Crohn’s disease: Sydney student Lili Higgins reveals her nine-year battle with the invisible illness

One look through Lili Higgins’ Instagram feed and you’d be forgiven for thinking that she is a young woman who has it all.

The stunning 21-year-old’s posts are a beautiful collection of stylish outfits, exotic holidays in Indonesia and picture perfect family adventures.

But the Sydney University teaching student’s photos show nothing of the invisible illness she has been fighting in secret for the past nine years.

Ms Higgins was only 12 when she was diagnosed with Crohn’s disease, a painful and typically lifelong inflammation of the digestive tract that causes excruciating stomach pain, severe diarrhoea, exhaustion and malnutrition.

One look through Lili Higgins' Instagram feed and you'd be forgiven for thinking that she is a young woman who has it all, but her photos hide the invisible illness she has been secretly fighting for the past nine years

One look through Lili Higgins’ Instagram feed and you’d be forgiven for thinking that she is a young woman who has it all, but her photos hide the invisible illness she has been secretly fighting for the past nine years

Inflammation occurs when the immune system mistakenly attacks healthy cells in the digestive tract, believing there to be an infection it needs to fight.

Patients with Crohn’s experience periods of ‘flare-up’, when symptoms are present, and remission, when some – but never all – disappear. 

They recur suddenly and without warning.

After almost a decade of secrecy from all but her immediate family, Ms Higgins has shared her story with Daily Mail Australia in the hope of removing embarrassment and stigma about the debilitating condition that affects almost 75,000 Australians.

Ms Higgins was only 12 when she was diagnosed with Crohn's disease, a painful and typically lifelong inflammation of the digestive tract that causes excruciating stomach pain, severe diarrhoea, exhaustion and malnutrition

Ms Higgins was only 12 when she was diagnosed with Crohn’s disease, a painful and typically lifelong inflammation of the digestive tract that causes excruciating stomach pain, severe diarrhoea, exhaustion and malnutrition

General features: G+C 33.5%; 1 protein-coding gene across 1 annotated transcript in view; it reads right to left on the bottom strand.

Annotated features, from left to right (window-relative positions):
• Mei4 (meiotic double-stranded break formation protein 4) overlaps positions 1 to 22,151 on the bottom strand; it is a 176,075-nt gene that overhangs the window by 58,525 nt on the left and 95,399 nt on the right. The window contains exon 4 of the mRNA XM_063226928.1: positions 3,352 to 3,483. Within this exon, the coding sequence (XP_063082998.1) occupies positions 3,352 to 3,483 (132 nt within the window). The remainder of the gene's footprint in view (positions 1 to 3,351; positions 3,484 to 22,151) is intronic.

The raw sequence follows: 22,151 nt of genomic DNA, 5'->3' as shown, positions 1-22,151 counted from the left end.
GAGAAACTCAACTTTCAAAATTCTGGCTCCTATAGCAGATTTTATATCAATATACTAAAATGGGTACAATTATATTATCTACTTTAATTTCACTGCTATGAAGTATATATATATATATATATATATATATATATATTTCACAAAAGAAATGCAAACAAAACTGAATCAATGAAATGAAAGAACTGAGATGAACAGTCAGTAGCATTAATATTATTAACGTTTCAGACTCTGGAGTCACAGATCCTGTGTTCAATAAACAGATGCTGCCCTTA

Ms Higgins was diagnosed after suffering from ‘crippling’ abdominal cramps and quickly losing a dramatic amount of weight on holiday in 2011.

Her mother noticed the telltale signs immediately because Crohn’s runs in their family, with Ms Higgins’ grandmother suffering from it for most of her life. 

Ms Higgins says the debilitating condition means there are ‘endless amounts’ of things that otherwise healthy people can do that those with Crohn’s cannot.

‘Because the disease effects everyone differently, it’s hard to pinpoint one thing, but for me I find the fatigue affects everything from social life to work and university,’ she said. 

‘There will be events or activities planned with family and friends that I won’t be able to do, or will only be able to go for a short while, because I get too tired.’ 

Then there’s the agonising cramps.

Ms Higgins says the debilitating condition means there are 'endless amounts' of things that otherwise healthy people can do that those with Crohn's cannot

Ms Higgins says the debilitating condition means there are ‘endless amounts’ of things that otherwise healthy people can do that those with Crohn’s cannot

Crohn’s disease explained

Crohn’s disease is a type of inflammatory bowel disease that causes excruciating stomach pain, severe diarrhoea, exhaustion and malnutrition.

Other symptoms include ulcers, fatigue, constipation, inability to absorb nutrients from food, loss of appetite, nausea and vomiting, iron deficiency and inflammation of the skin, eyes and joints.

It occurs when the immune system mistakenly attacks health cells in the digestive tract, but the exact cause remains unclear.

While stress and poor diet are known to aggravate the condition, research has shown they do not cause it.

Family history, environment and issues with the immune system from birth are thought to play a role in its development.

Up to 20 percent of people with Crohn’s disease also have a parent, child or sibling with the condition, according to the Crohn’s & Colitis Foundation.

People with Crohn’s are also more likely to develop intestinal infections from bacteria, viruses and parasites, as well as life-threatening complications.

Inflammatory bowel disorders like Crohn’s have been linked to an increased risk of colorectal cancer.

Despite advances in treatment over the past three decades – including the prescription of immunosuppressant drugs – no cure has been found.

Source: Healthline and Crohn’s and Colitis Australia     

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‘If I wait too long to eat, my stomach pains increase to the point where I can’t function. I have to go home because the only thing that will ease it is laying down with a heat pack on my belly,’ she said.